The expectation that inflation will remain low could end up masking the signals of overheating economies—and actually push inflation higher.
Over the past five years, when framing the inflation outlook, consensus almost always forecast that inflation would eventually return to central banks’ goals of around a 2% annualized increase. Yet most inflation forecasters were serially disappointed as inflation remained persistently low. Former Federal Reserve Chair Janet Yellen distilled their frustration when she called low inflation in the U.S. a “mystery” just a little over a year ago, in September 2017.
However, since October 2017—when core inflation grew at an annualized 1.1% pace for the G3 regions of the U.S., euro area and Japan—core inflation has risen to 1.4%, near post-financial crisis highs. My colleagues and I at Morgan Stanley Research expect core inflation across the G3 to move higher, with a further rise in the U.S. and a more pronounced uptick in the euro area and Japan, decisively breaking out of the post-crisis doldrums.
Some investors may ask why we believe that this inflation uptick is real and sustainable. Two factors anchor our growing confidence in this inflation outlook: the inflection in wage growth and a changed macro backdrop.
As we highlighted recently, wage growth in the G3 is seeing synchronous improvement and stands at multiyear highs across all three geographies. We expect wage growth to rise further in the U.S. and to remain well-supported in the euro area and Japan.
In our view, wages are signaling that labor, as well as other factor markets, are starting to tighten materially. Evidence of stretched resources in the economy further strengthens our conviction that risks to inflation are no longer skewed to the downside.
We’ve made the case that the macro backdrop today is very different from 2012-2016, which was characterized by deleveraging, a risk-averse private sector and below-trend aggregate demand. Nominal growth was sluggish, reflected in expectations for lower returns, which depressed private capital spending.
This made the global economy a lot more susceptible to deflation vs. inflation risks. Since 2017, the economy has moved beyond the deleveraging phase; private sector risk appetite has improved, and aggregate demand growth is now above trend. The clearest sign of change is the pick-up in global capital spending growth. Even though 2017 marked the inflection point in the macro environment, the collective weight of idiosyncratic factors in areas like health care and telecom services meant that inflation didn’t start to rise until October 2017.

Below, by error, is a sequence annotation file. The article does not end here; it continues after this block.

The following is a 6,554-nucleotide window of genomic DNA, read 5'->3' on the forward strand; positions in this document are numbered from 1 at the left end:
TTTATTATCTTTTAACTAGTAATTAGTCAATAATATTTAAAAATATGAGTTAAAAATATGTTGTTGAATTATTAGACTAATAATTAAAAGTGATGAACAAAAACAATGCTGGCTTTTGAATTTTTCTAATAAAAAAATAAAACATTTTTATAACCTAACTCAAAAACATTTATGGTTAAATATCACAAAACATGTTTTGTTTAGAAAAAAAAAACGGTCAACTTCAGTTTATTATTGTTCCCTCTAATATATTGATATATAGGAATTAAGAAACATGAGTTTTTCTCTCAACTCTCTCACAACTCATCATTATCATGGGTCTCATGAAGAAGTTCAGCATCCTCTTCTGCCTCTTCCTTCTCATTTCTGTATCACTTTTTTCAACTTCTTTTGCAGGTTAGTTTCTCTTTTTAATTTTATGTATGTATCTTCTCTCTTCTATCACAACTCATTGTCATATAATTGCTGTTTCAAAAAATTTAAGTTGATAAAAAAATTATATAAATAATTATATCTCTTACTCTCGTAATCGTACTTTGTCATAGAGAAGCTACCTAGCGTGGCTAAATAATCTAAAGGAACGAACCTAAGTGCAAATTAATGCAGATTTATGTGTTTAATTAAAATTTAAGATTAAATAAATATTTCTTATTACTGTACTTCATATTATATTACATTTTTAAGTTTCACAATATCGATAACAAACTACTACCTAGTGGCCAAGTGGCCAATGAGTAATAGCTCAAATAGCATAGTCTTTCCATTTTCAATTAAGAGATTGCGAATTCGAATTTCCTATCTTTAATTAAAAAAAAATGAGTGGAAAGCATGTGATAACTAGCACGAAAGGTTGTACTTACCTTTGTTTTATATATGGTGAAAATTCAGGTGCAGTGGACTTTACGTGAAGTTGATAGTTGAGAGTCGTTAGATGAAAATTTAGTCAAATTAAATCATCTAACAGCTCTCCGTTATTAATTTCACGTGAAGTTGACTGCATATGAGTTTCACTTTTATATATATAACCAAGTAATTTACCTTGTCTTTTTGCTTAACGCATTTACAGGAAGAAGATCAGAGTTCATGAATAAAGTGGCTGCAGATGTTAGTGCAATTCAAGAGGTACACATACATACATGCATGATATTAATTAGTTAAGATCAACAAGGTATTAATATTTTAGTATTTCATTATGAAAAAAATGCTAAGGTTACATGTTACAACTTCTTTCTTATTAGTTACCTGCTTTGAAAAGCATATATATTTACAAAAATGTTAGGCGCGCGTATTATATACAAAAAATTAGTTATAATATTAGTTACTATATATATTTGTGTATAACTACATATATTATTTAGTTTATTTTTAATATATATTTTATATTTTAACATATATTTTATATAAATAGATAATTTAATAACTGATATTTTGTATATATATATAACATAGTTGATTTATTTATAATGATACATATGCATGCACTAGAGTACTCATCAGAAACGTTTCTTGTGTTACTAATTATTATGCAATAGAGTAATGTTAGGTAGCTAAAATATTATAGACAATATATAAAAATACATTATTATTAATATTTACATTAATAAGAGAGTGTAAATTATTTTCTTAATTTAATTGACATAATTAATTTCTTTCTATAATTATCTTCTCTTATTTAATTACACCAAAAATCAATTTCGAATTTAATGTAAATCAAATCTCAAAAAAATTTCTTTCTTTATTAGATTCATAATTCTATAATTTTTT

In our base case, above-trend growth continues to draw down economic resources, pushing up capacity utilization rates and wage growth, which translate into higher inflation for core goods and services.
Therefore, core inflation in the G3 will rise closer to the respective central banks’ goals, with a more pronounced uptick in the euro area and Japan than in the U.S., which is already close to target. By the fourth quarter of 2019, we expect annualized core inflation to reach 2.2% in the U.S., 1.8% in the euro area and 1.2% in Japan, up from their current 2.0%, 1.0% and 0.4%, respectively.
G3 Core Inflation to Rise Above Post-Crisis Highs
In fact, we think that the risks to the inflation outlook are skewed to the upside, particularly for the U.S. While most would take comfort from well-anchored inflation expectations, work done by our U.S. economics team actually suggests the opposite: Low inflation expectations readings could predict higher inflation.
Low inflation expectations no longer hold down inflation, and actually may boost economic growth if policymakers respond by keeping monetary policy looser than warranted, which then drives inflation up.
Interestingly, Fed Vice-Chair for Supervision Randal Quarles alluded to this in a speech last week, saying that he expects that the dampening effect of low inflation expectations on inflation will not last: “Anchored inflation expectations might mask the inflation signal coming from an overheated economy for a period, but I have no doubt that prices would eventually move up in response to resource constraints.”
With inflation set to rise toward their goals, central banks in developed markets are likely to continue to withdraw monetary accommodation. Moreover, the strength in wage growth supports increasing confidence in the inflation outlook. This has shifted the trade-offs for the central banks, and also means that the bar for changing course on tightening is higher than earlier in the cycle.
As the uptick in inflation is likely to be more pronounced in Europe compared to U.S., our rates strategists see select opportunities in European inflation-related instruments as a way to best capture this theme. Reflecting this shifting inflation dynamic and central banks' stance, our cross-asset strategists believe that volatility will continue to rise across all asset classes.